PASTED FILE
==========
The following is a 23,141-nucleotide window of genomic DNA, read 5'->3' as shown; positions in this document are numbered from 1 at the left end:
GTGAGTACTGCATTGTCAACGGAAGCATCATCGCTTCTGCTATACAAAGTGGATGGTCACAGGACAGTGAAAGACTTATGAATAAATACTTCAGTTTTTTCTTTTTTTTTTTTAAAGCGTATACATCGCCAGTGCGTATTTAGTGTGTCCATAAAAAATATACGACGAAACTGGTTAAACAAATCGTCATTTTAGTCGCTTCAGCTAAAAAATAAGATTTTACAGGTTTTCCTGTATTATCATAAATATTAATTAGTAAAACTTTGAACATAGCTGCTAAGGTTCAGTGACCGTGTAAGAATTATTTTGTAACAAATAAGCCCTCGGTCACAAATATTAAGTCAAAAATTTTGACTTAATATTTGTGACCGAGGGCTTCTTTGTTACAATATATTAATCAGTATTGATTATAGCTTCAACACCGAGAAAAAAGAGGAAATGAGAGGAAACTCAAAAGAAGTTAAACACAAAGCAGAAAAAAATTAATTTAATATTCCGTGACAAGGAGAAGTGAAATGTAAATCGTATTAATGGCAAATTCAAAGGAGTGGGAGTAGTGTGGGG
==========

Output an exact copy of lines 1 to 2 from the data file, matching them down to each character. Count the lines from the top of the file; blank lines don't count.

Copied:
The following is a 23,141-nucleotide window of genomic DNA, read 5'->3' as shown; positions in this document are numbered from 1 at the left end:
GTGAGTACTGCATTGTCAACGGAAGCATCATCGCTTCTGCTATACAAAGTGGATGGTCACAGGACAGTGAAAGACTTATGAATAAATACTTCAGTTTTTTCTTTTTTTTTTTTAAAGCGTATACATCGCCAGTGCGTATTTAGTGTGTCCATAAAAAATATACGACGAAACTGGTTAAACAAATCGTCATTTTAGTCGCTTCAGCTAAAAAATAAGATTTTACAGGTTTTCCTGTATTATCATAAATATTAATTAGTAAAACTTTGAACATAGCTGCTAAGGTTCAGTGACCGTGTAAGAATTATTTTGTAACAAATAAGCCCTCGGTCACAAATATTAAGTCAAAAATTTTGACTTAATATTTGTGACCGAGGGCTTCTTTGTTACAATATATTAATCAGTATTGATTATAGCTTCAACACCGAGAAAAAAGAGGAAATGAGAGGAAACTCAAAAGAAGTTAAACACAAAGCAGAAAAAAATTAATTTAATATTCCGTGACAAGGAGAAGTGAAATGTAAATCGTATTAATGGCAAATTCAAAGGAGTGGGAGTAGTGTGGGG